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Cappies: 'Inherit the Wind' at Hazelwood East High Evolves into Emotional Performance

Student reviewer says Hazelwood East actors created a believable and energetic performance of 'Inherit the Wind,' which inspires audience members to delve for deeper meaning.

By Molly Grotha of Marquette High School

What happens when one man sets out to reach intellectual freedom despite the laws and conflicting views of his community? The answer to this is held in Hazelwood East High School’s energetic and intriguing production of Inherit the Wind, written by Jerome Lawrence and Robert Edwin Lee.

Inherit the Wind, which debuted in 1955, was written to reflect the controversial topic of McCarthyism. The playwrights, however, chose a separate topic to serve as the surface of their ideas: The Scopes “Monkey” trial of evolution, which proved to contain more similarities than audiences expected.

In a cozy, religious town called Hillsboro, a young teacher earnestly teaches his students about the then-controversial topic of evolution. This brings the town immense excitement and publicity, along with a famous, religious prosecuting attorney.

The defense attorney, Henry Drummon, is superbly executed by Marquise Middleton. Middleton stands out immediately by using the clearest enunciation in the show and excellent comedic timing. Middleton emotionally commits to his role as the intensity of the trail rises by expressing his emotions through the inflection in his voice.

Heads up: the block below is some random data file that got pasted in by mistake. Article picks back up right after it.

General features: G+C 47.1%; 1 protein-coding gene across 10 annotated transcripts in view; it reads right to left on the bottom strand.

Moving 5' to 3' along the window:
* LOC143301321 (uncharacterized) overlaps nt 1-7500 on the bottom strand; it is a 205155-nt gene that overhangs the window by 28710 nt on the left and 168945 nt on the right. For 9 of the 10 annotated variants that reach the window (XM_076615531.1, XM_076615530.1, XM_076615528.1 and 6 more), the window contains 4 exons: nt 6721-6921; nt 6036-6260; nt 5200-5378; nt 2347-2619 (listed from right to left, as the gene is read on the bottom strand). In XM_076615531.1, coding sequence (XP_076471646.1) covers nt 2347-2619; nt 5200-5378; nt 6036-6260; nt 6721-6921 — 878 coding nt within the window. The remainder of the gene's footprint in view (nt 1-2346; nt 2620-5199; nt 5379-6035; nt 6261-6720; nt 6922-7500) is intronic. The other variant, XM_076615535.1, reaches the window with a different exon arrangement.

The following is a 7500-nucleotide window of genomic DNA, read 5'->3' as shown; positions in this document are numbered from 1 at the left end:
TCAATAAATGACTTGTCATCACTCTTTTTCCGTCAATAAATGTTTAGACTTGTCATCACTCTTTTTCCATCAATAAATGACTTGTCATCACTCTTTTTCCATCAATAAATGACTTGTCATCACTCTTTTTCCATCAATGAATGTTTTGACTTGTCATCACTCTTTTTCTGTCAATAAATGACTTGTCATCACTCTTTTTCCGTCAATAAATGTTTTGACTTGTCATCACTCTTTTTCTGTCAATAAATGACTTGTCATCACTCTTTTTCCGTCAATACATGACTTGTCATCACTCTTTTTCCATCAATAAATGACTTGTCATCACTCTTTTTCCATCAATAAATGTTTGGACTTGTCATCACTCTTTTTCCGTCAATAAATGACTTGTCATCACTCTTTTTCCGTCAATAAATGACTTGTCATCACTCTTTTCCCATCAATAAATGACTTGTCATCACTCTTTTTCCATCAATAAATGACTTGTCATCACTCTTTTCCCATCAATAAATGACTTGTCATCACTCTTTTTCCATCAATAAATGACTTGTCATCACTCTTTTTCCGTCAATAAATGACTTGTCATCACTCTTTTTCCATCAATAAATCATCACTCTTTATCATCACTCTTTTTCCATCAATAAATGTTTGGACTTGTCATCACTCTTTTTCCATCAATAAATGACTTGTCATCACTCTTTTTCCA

On the opposing side, the prosecuting attorney Matthew Brady is played by Calvin Payne. Payne effortlessly displays his character with a likeable charm and clear speaking voice. His subtle hand gestures and movements immensely add to the believability of his character.

The supporting roles in this show fall slightly short of the leads due to a lack of characterization. Jasmine Newman and Nathan Battle play Rachel Brown and Bert Cates with clear articulation and projection, despite the lack of microphones. Unfortunately, both lack emotion in their characters which makes the romance between the two confusing. Scenes of heightened emotion make up for this dilemma as both actors grasp and play off of the emotions of the audience.

Ensemble members contribute greatly to the mood of the show as a whole. The chatter from the jury during shocking moments in the trial and their responses though the duration of the church scene add to the overall realism of the show.

Sound, headed by Kristopher Robertson aided in establishing the time of the show by playing period music before, after, and during the show. The set, while extremely simple, serves its purpose and proved to be a wise decision in design because of the numerous locations in which scenes occur.

Inevitably, many actors are hard to understand due to lack of diction and microphones; especially when their backs are turned away from the audience. Also, at many times actors jump on each other’s lines and break character when realizing the mistake. This could easily be played off by the general tense atmosphere, but unfortunately was not.

Despite the few technical flaws, Hazelwood East students created a believable and energetic performance of Inherit the Wind, which inspires audience members to delve for deeper meaning. Where is the line drawn between science and religion? It reminds people of a greater message--“All motion is relative. Perhaps it is you that moved away by standing still.”

This review was submitted by The Cappies, a program that trains high school theater and journalism students as critics. The students then attend shows at other schools, write reviews and publish those reviews in local news outlets. At the end of the year, student critics vote for awards that are presented at a formal Cappies Gala.

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